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Retraction Watch

Tracking retractions as a window into the scientific process

Diabetes researcher who says he will no longer publish now up to five retractions

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toth

Cory Toth, via U Calgary

Cory Toth, the University of Calgary diabetes researcher who told us last month he would stop publishing in science following a string of inappropriate manipulations, has retracted another paper.

Here’s the notice in Brain for “Intranasal insulin prevents cognitive decline, cerebral atrophy and white matter changes in murine type I diabetic encephalopathy:”

Since publication we, the authors, have become aware that portions of the data obtained at the University of Calgary and presented in this manuscript were manipulated and not represented properly, in particular, the immunohistochemistry images from Figs 4, 5 and 8, and the western blot and EMSA data in Fig. 8.

We regret our failure to detect these faulty data before the original manuscript was published, and apologize for any inconvenience that may have arisen as a result of our report.

This retraction is agreed by Cory Toth, George J. Francis, Jose A. Martinez, Jared Fine, Ursula I. Tuor, Leah R. Hanson and William H. Frey II. Unfortunately the following co-authors could not be contacted: Wei Q. Liu, Kevin Xu, Amit Ayer and Gordon Glazner.

The paper has been cited 64 times, according to Thomson Scientific’s Web of Knowledge. This is Toth‘s fifth retraction. Three have appeared in Diabetes, and one in Molecular Pain.

Hat tip: Rolf Degen

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Written by Ivan Oransky

May 28, 2014 at 9:30 am

3 Responses

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  1. Kudos to the Dr (MD, FRCPC) for agreeing to withdraw from scientific publications. Has there been a admittance of science fraud or just a few inappropriate manipulations by the Dr? (http://www.ucalgary.ca/dcns/neurology/members/toth)

    Or was it others who are responsible for the errors?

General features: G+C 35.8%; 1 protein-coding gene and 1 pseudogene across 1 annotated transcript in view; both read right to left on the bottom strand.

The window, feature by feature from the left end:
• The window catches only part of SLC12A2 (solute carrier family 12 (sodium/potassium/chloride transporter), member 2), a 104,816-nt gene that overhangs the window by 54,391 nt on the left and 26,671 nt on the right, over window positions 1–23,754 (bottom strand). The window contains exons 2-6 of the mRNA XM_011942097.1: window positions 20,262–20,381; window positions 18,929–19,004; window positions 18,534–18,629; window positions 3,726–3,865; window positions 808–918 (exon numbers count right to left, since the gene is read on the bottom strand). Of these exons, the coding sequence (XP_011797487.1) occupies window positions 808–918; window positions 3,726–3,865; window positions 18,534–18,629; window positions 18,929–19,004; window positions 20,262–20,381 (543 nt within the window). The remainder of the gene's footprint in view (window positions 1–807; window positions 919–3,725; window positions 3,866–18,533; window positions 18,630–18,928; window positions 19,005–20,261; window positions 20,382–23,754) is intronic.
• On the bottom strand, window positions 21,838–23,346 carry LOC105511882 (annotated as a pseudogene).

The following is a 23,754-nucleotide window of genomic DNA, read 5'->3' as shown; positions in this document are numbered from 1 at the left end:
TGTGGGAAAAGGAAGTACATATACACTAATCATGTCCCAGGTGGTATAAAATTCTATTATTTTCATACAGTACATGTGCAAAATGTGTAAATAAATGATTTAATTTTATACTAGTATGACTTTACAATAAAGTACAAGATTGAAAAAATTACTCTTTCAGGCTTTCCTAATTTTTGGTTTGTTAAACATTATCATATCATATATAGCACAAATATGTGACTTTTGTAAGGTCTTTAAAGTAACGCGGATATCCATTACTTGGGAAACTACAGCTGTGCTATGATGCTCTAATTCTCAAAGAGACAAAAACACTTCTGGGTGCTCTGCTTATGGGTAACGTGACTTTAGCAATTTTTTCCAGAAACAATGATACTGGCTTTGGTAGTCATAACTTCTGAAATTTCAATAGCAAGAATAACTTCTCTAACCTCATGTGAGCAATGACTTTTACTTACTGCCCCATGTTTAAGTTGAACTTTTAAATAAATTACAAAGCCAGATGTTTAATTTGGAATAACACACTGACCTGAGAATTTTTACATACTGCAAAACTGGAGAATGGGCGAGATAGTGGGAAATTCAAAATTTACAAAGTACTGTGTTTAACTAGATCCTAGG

http://retractionwatch.com/2014/04/07/pain-study-retracted-for-bogus-data-is-second-withdrawal-for-university-of-calgary-group/

    “The results of a University of Calgary investigation committee into my work found the following:
    1) I insufficiently supervised two junior technicians.
    2) I failed to identify red flags with their behaviors.
    3) My laboratory failed to keep sufficient records on data obtained.
    4) I incorrectly upregulated low resolution subimages into high resolution images for journal submission”

    What I fail to understand is why the Dr is still a practising physician, no less than Director of the Neuropathic Pain Clinic, University of Calgary.

    Stewart

    May 28, 2014 at 2:33 pm

    • The answer to your last question: corrupted and crony capitalism. We are seeing far too many cases where people who commit fraud, other crimes or dishonesty are rewarded, while those who fight the honest fight are often trolled. One need only to compare the NSA vs Snowden as a nice practical example of how the system truly works. One doesn’t need much imagination to see the parallels between science and its capitalistic offshoots, including publishing, and the military-industrial complex. Toth would be to neuropathology what and JP Morgan CEO “Jamie” Dimon is to banking*.

      * http://www.scmp.com/business/banking-finance/article/1421368/jp-morgan-pay-us614m-mortgage-fraud-case

      JATdS

      May 28, 2014 at 3:29 pm

      • One of things that is making retractions so painful in science is that it leaves a visible scar. There are real wounded in this war, the scientists whose papers are retracted (and science itself), even if the blame is theirs. Unlike a fraudulent banker, money lender, racketeering or other scores of dishonest or fraudulent cases in other parts of society, in science, the retraction represents a visible and tangible consequence, with repurcussions because that retraction note or PDF file – which might not appear like much for a member of the public – serves as a damning piece of evidence forever, at least while Google and the internet stay open and free. A scandal in the banking sector, for example, might generate a fine, which is paid off, and without any serious legal consequences, effectvely serving as a bribe.

        Take, for example, how HSBC was serving as the bank of choice for Mexican drug money, having to pay only 1.9 billion US$ in fines [1]. No civil suit, so no “criminal” label. So, that petty fine serves simply to fill US Government coffers (via the SEC) in times of economic hardship, the real criminals (the drug cartels) continue to operate, and the middle-men, HSBC, continue to be allowed to operate legally, with a little slap on the wrist. Just a few days ago, Bank of America was being investigated for similar cronyism [2].

        This is why capitalism has become corrupted and crony and why the Marxist movement has the real opportunity of making a come back. My fear is that science (+ science publishing) is following the same path and trend as the banking and he military-industrial complex.

        Retractions serve as a barometer, indicating the true rot, weaknesses, fallibilities and problems in science. That is why publishers do not want to make retraction notices more comprehensive and transparent.

        [1] http://news.yahoo.com/exclusive-u-anti-money-laundering-authority-faces-hiring-050511915–sector.html;_ylt=AwrTWVUggodTBSEAiz_QtDMD
        [2] http://nypost.com/2014/05/22/sec-probes-bank-of-america-schwab-for-cartel-ties/

        JATdS

        May 29, 2014 at 2:59 pm


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